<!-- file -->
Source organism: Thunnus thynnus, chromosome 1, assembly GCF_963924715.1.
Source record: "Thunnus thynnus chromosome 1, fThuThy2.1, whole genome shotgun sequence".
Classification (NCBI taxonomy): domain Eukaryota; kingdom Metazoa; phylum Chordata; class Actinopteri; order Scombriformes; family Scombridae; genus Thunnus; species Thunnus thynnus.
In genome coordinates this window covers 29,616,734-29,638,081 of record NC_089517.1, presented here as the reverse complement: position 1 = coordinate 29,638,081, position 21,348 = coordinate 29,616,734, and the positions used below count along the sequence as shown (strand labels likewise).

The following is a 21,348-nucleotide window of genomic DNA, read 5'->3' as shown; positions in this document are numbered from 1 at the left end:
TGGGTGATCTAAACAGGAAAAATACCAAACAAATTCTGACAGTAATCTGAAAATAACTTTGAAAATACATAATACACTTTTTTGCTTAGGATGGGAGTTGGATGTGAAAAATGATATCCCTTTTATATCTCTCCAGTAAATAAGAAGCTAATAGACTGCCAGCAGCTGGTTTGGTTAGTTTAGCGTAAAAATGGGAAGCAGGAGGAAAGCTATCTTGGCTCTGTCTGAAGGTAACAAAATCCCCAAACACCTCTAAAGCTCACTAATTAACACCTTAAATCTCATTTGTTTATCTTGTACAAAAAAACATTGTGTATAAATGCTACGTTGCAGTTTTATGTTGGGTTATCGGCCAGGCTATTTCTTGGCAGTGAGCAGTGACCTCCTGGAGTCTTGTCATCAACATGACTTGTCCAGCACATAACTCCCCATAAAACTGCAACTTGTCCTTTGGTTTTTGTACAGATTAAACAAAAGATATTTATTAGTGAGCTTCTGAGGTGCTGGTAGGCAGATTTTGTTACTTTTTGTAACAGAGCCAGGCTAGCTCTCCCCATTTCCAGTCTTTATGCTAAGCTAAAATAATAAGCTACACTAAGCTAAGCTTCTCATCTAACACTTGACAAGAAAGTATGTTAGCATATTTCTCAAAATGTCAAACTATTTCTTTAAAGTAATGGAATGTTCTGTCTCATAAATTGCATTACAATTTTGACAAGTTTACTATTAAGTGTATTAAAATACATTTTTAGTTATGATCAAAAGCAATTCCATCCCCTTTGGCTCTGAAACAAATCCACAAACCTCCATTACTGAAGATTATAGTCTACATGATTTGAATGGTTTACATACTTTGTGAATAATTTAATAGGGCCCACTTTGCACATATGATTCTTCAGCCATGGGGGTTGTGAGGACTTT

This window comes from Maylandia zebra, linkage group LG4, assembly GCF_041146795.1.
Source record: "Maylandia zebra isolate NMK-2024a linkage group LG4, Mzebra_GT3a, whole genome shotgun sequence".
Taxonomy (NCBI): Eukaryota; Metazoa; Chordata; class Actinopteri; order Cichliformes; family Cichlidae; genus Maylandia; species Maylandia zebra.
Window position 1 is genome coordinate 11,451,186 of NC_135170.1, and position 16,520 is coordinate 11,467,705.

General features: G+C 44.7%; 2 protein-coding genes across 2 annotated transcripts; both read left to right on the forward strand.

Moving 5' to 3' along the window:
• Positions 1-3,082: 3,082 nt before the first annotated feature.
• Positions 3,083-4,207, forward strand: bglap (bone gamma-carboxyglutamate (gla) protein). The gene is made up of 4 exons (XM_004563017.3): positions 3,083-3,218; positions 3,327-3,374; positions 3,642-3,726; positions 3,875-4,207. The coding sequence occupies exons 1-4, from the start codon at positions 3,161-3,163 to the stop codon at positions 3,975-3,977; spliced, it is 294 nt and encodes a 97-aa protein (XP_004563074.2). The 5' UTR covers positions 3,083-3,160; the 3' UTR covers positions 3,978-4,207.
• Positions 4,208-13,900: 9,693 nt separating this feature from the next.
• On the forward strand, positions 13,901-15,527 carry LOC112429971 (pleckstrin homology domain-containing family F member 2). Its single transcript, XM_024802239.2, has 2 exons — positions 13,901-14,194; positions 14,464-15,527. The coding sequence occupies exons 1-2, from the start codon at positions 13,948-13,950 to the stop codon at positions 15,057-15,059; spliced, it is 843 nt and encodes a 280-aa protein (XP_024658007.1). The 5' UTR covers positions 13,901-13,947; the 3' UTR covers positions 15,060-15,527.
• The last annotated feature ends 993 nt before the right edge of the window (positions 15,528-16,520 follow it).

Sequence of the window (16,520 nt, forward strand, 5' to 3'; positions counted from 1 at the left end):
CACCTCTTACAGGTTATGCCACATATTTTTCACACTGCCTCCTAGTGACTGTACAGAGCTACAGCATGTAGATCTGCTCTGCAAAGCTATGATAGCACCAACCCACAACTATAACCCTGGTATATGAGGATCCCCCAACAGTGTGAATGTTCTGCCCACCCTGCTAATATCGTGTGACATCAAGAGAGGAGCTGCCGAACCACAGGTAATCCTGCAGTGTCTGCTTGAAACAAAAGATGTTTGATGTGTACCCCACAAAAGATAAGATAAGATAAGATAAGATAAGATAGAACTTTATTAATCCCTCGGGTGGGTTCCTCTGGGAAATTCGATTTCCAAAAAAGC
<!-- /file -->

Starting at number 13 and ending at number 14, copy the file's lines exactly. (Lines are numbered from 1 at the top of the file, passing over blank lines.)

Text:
• Positions 1-3,082: 3,082 nt before the first annotated feature.
• Positions 3,083-4,207, forward strand: bglap (bone gamma-carboxyglutamate (gla) protein). The gene is made up of 4 exons (XM_004563017.3): positions 3,083-3,218; positions 3,327-3,374; positions 3,642-3,726; positions 3,875-4,207. The coding sequence occupies exons 1-4, from the start codon at positions 3,161-3,163 to the stop codon at positions 3,975-3,977; spliced, it is 294 nt and encodes a 97-aa protein (XP_004563074.2). The 5' UTR covers positions 3,083-3,160; the 3' UTR covers positions 3,978-4,207.